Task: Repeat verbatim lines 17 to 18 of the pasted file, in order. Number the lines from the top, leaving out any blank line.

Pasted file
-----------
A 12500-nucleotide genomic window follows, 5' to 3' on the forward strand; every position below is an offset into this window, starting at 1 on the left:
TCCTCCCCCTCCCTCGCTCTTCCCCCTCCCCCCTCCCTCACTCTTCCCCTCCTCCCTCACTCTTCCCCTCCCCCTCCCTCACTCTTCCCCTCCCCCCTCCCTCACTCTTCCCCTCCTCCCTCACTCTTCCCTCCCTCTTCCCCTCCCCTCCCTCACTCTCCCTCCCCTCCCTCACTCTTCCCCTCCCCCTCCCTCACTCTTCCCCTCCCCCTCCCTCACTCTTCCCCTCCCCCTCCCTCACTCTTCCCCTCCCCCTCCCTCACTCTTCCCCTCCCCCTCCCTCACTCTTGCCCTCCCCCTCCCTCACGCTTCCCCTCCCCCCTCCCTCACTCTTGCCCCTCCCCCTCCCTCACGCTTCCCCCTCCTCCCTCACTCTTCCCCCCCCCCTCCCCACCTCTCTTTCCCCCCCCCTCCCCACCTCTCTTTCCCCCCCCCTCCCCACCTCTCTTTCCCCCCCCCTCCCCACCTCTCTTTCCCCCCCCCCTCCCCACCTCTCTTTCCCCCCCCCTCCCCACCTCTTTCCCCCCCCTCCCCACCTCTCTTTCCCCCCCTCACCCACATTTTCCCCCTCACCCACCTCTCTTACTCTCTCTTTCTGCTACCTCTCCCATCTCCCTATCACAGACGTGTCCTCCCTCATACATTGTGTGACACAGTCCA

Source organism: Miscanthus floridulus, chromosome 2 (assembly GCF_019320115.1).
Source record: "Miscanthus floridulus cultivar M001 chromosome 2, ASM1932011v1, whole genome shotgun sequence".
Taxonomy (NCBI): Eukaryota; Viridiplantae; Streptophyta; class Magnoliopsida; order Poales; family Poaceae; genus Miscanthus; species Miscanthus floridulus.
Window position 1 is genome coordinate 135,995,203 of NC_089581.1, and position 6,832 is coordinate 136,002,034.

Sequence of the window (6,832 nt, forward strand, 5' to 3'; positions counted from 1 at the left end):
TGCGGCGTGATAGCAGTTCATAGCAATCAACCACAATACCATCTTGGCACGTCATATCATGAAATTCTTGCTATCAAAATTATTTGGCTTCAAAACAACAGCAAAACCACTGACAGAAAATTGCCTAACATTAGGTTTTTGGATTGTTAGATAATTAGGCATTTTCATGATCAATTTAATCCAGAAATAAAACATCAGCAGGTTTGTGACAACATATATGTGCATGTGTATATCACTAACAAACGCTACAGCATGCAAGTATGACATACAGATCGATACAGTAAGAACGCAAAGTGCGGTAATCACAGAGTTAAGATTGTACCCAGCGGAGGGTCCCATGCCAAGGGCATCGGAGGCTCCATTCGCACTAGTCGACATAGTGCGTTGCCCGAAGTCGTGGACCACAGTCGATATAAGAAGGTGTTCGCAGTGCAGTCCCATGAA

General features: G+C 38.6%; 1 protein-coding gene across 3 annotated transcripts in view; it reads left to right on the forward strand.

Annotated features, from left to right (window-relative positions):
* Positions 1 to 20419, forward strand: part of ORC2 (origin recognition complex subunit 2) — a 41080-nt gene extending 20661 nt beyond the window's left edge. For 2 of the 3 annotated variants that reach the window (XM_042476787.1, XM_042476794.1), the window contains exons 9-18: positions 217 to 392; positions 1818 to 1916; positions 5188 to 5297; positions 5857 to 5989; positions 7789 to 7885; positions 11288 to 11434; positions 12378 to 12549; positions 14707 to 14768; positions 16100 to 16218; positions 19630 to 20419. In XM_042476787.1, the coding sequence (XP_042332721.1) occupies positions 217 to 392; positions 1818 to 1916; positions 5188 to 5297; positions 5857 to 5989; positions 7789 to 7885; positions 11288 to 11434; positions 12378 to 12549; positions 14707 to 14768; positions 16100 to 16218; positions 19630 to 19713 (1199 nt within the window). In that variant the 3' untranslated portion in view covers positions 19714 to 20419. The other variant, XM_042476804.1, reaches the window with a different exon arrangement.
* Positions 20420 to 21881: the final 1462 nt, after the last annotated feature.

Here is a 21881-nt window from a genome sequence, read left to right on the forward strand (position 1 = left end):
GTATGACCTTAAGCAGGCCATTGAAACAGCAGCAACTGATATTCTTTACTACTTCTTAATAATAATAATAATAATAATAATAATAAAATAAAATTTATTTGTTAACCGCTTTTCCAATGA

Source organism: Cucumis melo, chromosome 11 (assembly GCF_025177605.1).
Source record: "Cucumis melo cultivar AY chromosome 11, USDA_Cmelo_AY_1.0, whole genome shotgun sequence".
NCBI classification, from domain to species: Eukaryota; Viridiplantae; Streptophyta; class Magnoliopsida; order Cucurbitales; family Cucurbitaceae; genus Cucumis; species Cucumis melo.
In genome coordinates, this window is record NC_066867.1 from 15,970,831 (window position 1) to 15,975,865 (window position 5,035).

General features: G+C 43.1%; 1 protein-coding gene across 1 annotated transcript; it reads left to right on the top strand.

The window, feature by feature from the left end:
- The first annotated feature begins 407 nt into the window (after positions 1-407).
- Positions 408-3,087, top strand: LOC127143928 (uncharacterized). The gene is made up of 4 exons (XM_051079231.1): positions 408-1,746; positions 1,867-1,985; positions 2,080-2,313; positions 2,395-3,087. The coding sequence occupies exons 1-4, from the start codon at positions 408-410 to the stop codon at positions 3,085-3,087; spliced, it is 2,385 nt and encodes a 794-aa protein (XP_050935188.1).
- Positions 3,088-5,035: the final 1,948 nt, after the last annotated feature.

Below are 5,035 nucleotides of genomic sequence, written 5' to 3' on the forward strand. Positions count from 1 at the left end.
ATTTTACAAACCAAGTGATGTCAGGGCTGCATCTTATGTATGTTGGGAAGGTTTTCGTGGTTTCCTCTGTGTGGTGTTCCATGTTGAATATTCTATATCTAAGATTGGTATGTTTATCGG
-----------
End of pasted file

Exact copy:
NCBI classification, from domain to species: Eukaryota; Viridiplantae; Streptophyta; class Magnoliopsida; order Cucurbitales; family Cucurbitaceae; genus Cucumis; species Cucumis melo.
In genome coordinates, this window is record NC_066867.1 from 15,970,831 (window position 1) to 15,975,865 (window position 5,035).